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Scheduled prophylactic ondansetron administration did not improve its antiemetic efficacy after intracranial tumour resection surgery in children.
Eur J Anaesthesiol. 2007 Jul; 24(7):615-9.EJ

Abstract

BACKGROUND AND OBJECTIVE

Postoperative nausea and vomiting after craniotomy may increase intracranial pressure and morbidity in children. This prospective, randomized, placebo-controlled and double-blinded study was designed to evaluate the antiemetic efficacy of prophylactic ondansetron after intracranial tumour resections in children.

METHODS

Ninety children were divided into three groups and received saline (Group 1), ondansetron 150 microg kg-1 intravenously at dural closure (Group 2) or two doses of ondansetron 150 microg kg-1 intravenously, the second dose repeated after 6 h (Group 3). Episodes of nausea, emesis and side-effects were noted for 24 h postoperatively.

RESULTS

Overall 24 h incidence of postoperative nausea and vomiting was not significantly different among the three groups (9 (37.5%) in Group 1 vs. 7 (27%) in Group 2 and 8 (32%) in Group 3, P = 0.73). No difference in rescue antiemetic treatment or postoperative nausea and vomiting at specific time intervals (0-6 and 6-24 h postoperative period) was seen among the three groups. No significant side-effects were noted in any of the three groups.

CONCLUSIONS

Ondansetron, in this study of 90 children, was not very effective in preventing nausea and vomiting after neurosurgical operations.

Authors+Show Affiliations

University of Pittsburgh Medical Center, Department of Anaesthesiology, Pittsburgh, PA, USA. subramaniamk@upmc.eduNo affiliation info availableNo affiliation info availableNo affiliation info availableNo affiliation info availableNo affiliation info availableNo affiliation info available

Pub Type(s)

Journal Article
Randomized Controlled Trial

Language

eng

PubMed ID

17261211

Citation

Subramaniam, K, et al. "Scheduled Prophylactic Ondansetron Administration Did Not Improve Its Antiemetic Efficacy After Intracranial Tumour Resection Surgery in Children." European Journal of Anaesthesiology, vol. 24, no. 7, 2007, pp. 615-9.
Subramaniam K, Pandia MP, Dash M, et al. Scheduled prophylactic ondansetron administration did not improve its antiemetic efficacy after intracranial tumour resection surgery in children. Eur J Anaesthesiol. 2007;24(7):615-9.
Subramaniam, K., Pandia, M. P., Dash, M., Dash, H. H., Bithal, P. K., Bhatia, A., & Subramaniam, B. (2007). Scheduled prophylactic ondansetron administration did not improve its antiemetic efficacy after intracranial tumour resection surgery in children. European Journal of Anaesthesiology, 24(7), 615-9.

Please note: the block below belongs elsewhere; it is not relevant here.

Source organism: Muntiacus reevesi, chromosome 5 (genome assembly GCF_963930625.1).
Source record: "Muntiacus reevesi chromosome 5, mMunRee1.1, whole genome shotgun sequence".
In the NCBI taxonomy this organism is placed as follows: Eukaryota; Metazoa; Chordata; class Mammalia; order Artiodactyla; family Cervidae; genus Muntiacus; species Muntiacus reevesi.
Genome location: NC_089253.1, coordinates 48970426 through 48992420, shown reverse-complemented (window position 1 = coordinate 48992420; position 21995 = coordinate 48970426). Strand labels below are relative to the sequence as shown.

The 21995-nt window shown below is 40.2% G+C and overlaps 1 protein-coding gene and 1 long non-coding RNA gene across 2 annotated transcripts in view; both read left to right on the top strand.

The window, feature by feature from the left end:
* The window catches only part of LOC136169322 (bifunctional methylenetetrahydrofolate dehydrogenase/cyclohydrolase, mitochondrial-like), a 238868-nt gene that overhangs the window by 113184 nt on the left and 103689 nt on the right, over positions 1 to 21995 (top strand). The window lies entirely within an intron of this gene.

Subramaniam K, et al. Scheduled Prophylactic Ondansetron Administration Did Not Improve Its Antiemetic Efficacy After Intracranial Tumour Resection Surgery in Children. Eur J Anaesthesiol. 2007;24(7):615-9. PubMed PMID: 17261211.
* Article titles in AMA citation format should be in sentence-case
TY - JOUR T1 - Scheduled prophylactic ondansetron administration did not improve its antiemetic efficacy after intracranial tumour resection surgery in children. AU - Subramaniam,K, AU - Pandia,M P, AU - Dash,M, AU - Dash,H H, AU - Bithal,P K, AU - Bhatia,A, AU - Subramaniam,B, Y1 - 2007/01/30/ PY - 2007/1/31/pubmed PY - 2007/8/1/medline PY - 2007/1/31/entrez SP - 615 EP - 9 JF - European journal of anaesthesiology JO - Eur J Anaesthesiol VL - 24 IS - 7 N2 - BACKGROUND AND OBJECTIVE: Postoperative nausea and vomiting after craniotomy may increase intracranial pressure and morbidity in children. This prospective, randomized, placebo-controlled and double-blinded study was designed to evaluate the antiemetic efficacy of prophylactic ondansetron after intracranial tumour resections in children. METHODS: Ninety children were divided into three groups and received saline (Group 1), ondansetron 150 microg kg-1 intravenously at dural closure (Group 2) or two doses of ondansetron 150 microg kg-1 intravenously, the second dose repeated after 6 h (Group 3). Episodes of nausea, emesis and side-effects were noted for 24 h postoperatively. RESULTS: Overall 24 h incidence of postoperative nausea and vomiting was not significantly different among the three groups (9 (37.5%) in Group 1 vs. 7 (27%) in Group 2 and 8 (32%) in Group 3, P = 0.73). No difference in rescue antiemetic treatment or postoperative nausea and vomiting at specific time intervals (0-6 and 6-24 h postoperative period) was seen among the three groups. No significant side-effects were noted in any of the three groups. CONCLUSIONS: Ondansetron, in this study of 90 children, was not very effective in preventing nausea and vomiting after neurosurgical operations. SN - 0265-0215 UR - https://www.unboundmedicine.com/medline/citation/17261211/Scheduled_prophylactic_ondansetron_administration_did_not_improve_its_antiemetic_efficacy_after_intracranial_tumour_resection_surgery_in_children_ L2 - http://ovidsp.ovid.com/ovidweb.cgi?T=JS&PAGE=linkout&SEARCH=17261211.ui DB - PRIME DP - Unbound Medicine ER -